DIAP2 functions as a mechanism-based regulator of drICE that contributes to the caspase activity threshold in living cells

Paulo S. Ribeiro, Erina Kuranaga, Tencho Tenev, François Leulier, Masayuki Miura, Pascal Meier

Research output: Contribution to journalArticle

41 Citations (Scopus)

Abstract

In addition to their well-known function in apoptosis, caspases are also important in several nonapoptotic processes. How caspase activity is restrained and shut down under such nonapoptotic conditions remains unknown. Here, we show that Drosophila melanogaster inhibitor of apoptosis protein 2 (DIAP2) controls the level of caspase activity in living cells. Animals that lack DIAP2 have higher levels of drICE activity. Although diap2-deficient cells remain viable, they are sensitized to apoptosis following treatment with sublethal doses of x-ray irradiation. We find that DIAP2 regulates the effector caspase drICE through a mechanism that resembles the one of the caspase inhibitor p35. As for p35, cleavage of DIAP2 is required for caspase inhibition. Our data suggest that DIAP2 forms a covalent adduct with the catalytic machinery of drICE. In addition, DIAP2 also requires a functional RING finger domain to block cell death and target drICE for ubiquitylation. Because DIAP2 efficiently interacts with drICE, our data suggest that DIAP2 controls drICE in its apoptotic and nonapoptotic roles.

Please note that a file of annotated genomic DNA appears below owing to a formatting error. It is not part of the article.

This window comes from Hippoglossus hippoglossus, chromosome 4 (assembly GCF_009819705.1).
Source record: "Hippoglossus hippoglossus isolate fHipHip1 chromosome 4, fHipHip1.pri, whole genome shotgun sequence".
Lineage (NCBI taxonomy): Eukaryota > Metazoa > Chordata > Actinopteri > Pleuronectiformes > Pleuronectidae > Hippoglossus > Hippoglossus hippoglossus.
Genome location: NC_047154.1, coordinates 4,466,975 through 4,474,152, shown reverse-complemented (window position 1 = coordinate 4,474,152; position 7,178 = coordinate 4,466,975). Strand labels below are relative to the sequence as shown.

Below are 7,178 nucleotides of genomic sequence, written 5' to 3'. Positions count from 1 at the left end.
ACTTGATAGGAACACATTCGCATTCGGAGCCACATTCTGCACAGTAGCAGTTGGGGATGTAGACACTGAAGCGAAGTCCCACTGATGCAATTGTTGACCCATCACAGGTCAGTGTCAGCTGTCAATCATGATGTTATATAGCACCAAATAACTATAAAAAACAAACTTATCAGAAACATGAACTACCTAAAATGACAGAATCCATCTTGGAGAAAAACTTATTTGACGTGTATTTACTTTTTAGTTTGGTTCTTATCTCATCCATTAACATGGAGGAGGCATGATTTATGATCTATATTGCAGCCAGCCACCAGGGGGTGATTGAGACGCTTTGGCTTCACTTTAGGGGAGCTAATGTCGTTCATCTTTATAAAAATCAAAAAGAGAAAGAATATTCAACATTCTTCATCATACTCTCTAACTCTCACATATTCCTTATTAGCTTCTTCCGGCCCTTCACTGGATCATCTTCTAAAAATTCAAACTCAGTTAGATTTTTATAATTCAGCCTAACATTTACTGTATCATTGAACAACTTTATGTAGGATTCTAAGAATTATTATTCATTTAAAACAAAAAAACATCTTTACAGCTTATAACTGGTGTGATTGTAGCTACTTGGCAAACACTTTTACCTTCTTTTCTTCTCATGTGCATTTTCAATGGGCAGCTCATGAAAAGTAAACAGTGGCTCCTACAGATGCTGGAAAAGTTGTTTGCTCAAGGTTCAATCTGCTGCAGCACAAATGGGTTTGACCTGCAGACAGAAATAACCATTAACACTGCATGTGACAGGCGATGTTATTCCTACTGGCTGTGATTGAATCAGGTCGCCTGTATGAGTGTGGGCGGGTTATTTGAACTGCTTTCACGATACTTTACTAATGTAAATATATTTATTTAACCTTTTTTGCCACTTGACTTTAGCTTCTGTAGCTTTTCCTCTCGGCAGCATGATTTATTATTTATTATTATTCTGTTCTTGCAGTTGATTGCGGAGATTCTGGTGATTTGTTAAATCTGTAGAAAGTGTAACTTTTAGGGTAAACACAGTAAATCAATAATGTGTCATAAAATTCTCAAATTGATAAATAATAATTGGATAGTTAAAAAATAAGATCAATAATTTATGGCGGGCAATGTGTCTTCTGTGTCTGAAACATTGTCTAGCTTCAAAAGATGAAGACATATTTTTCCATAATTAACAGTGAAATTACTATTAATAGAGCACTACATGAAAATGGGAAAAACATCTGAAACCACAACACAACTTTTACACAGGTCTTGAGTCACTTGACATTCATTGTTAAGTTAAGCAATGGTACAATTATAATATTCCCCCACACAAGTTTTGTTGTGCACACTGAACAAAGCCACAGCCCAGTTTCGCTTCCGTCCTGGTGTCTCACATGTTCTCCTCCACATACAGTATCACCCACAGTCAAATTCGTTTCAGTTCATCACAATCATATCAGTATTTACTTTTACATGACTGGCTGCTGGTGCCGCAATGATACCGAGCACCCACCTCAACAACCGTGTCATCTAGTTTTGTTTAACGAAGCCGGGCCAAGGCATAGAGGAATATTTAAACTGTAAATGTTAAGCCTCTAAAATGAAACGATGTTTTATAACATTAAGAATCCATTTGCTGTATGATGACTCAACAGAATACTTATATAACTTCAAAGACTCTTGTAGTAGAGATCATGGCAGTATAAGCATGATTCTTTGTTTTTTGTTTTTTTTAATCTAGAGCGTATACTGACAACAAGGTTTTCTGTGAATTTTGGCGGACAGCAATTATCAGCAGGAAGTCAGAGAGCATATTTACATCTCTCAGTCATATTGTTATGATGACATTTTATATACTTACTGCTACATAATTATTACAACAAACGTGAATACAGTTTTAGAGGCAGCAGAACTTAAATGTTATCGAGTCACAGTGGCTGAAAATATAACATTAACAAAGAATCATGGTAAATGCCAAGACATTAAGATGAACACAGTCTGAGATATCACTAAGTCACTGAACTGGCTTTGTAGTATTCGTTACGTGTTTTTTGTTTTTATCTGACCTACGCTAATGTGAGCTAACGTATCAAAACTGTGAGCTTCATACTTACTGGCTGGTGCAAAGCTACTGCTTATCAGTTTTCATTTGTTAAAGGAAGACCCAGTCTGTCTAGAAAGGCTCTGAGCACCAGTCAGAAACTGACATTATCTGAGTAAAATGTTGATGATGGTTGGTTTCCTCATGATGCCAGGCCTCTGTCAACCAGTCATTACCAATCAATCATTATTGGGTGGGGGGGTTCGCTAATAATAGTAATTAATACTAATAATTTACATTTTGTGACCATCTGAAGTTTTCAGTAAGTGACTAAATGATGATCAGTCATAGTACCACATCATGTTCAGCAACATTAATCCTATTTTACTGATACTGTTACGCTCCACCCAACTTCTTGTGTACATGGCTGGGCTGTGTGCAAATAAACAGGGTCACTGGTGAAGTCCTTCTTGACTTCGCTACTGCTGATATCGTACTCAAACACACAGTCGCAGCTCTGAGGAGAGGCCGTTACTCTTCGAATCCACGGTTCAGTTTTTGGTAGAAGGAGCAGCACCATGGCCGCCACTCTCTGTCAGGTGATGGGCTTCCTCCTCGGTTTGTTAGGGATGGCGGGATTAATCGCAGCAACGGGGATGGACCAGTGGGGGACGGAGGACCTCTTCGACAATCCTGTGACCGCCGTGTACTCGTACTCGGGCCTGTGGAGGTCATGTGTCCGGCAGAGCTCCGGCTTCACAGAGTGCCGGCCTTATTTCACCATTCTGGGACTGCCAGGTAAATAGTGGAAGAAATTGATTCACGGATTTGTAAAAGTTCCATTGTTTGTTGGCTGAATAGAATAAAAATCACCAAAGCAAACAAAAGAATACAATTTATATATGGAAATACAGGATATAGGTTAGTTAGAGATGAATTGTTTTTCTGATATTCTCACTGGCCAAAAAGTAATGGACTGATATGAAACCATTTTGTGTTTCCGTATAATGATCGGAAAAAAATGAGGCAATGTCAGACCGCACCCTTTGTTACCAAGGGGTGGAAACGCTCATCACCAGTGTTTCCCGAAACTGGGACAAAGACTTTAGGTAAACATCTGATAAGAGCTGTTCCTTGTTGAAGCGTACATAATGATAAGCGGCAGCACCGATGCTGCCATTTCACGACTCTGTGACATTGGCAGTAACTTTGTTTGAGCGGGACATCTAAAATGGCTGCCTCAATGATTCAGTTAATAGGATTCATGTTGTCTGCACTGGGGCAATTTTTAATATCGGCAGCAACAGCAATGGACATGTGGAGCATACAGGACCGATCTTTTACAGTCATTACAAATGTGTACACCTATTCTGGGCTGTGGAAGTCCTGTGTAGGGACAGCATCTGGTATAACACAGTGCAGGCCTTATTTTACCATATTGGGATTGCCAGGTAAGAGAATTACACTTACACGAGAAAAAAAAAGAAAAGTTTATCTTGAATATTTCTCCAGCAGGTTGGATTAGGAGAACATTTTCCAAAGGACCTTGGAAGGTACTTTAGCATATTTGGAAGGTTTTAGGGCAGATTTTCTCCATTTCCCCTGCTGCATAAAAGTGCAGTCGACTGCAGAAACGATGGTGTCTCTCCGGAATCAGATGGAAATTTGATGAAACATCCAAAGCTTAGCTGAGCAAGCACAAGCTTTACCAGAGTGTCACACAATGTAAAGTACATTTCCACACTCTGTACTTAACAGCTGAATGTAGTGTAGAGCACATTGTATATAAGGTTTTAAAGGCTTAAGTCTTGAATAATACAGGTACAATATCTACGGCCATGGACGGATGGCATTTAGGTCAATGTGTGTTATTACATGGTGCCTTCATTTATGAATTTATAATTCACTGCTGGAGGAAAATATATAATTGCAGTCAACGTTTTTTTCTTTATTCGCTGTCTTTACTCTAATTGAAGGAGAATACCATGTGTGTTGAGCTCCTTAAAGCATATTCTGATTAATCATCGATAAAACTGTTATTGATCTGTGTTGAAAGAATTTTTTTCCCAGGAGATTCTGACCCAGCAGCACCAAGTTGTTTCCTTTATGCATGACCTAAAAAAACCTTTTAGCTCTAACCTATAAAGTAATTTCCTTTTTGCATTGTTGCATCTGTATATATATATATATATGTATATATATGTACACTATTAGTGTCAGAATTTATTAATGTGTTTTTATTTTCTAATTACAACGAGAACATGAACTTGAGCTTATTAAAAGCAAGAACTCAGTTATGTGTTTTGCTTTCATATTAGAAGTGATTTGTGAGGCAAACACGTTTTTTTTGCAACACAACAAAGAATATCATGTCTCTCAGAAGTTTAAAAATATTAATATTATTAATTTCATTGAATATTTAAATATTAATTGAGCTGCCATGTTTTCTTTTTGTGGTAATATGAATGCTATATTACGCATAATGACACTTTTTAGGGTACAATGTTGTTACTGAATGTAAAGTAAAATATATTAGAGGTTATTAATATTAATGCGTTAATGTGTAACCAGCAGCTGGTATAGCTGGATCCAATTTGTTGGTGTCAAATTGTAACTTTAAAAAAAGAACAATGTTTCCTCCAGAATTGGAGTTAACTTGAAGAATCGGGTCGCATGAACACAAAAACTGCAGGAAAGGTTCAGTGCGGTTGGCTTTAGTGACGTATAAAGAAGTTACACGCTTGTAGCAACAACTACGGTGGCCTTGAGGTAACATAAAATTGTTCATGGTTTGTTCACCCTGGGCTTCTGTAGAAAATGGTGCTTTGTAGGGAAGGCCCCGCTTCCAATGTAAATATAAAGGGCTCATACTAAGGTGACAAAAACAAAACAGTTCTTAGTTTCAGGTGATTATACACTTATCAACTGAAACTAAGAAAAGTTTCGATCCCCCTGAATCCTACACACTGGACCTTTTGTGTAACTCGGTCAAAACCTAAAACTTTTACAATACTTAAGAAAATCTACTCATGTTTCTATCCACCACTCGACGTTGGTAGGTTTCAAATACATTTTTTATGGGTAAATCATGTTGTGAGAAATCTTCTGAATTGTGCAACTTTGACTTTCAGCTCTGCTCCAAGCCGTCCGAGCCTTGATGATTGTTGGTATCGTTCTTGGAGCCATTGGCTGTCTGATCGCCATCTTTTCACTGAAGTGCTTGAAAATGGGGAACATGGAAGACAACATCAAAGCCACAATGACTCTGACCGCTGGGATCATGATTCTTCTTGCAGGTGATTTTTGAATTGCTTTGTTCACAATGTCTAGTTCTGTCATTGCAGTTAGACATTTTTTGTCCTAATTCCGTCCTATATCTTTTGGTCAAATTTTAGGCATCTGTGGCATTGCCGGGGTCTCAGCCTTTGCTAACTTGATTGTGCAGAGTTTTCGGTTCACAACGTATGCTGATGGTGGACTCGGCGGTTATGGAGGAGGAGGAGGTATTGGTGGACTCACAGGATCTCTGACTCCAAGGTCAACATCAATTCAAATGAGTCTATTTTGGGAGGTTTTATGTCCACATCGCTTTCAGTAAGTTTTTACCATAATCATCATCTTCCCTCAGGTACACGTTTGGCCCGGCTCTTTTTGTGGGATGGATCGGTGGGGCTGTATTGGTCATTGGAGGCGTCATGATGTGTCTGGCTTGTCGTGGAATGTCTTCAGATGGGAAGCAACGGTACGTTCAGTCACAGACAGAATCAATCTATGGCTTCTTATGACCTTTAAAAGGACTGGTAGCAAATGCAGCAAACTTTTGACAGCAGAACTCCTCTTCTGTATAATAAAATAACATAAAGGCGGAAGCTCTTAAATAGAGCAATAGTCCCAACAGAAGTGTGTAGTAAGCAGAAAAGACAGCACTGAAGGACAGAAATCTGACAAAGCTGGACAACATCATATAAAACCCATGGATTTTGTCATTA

Original languageEnglish
Pages (from-to)1467-1480
Number of pages14
JournalJournal of Cell Biology
Volume179
Issue number7
DOIs
Publication statusPublished - 2007 Dec 31

ASJC Scopus subject areas

  • Cell Biology

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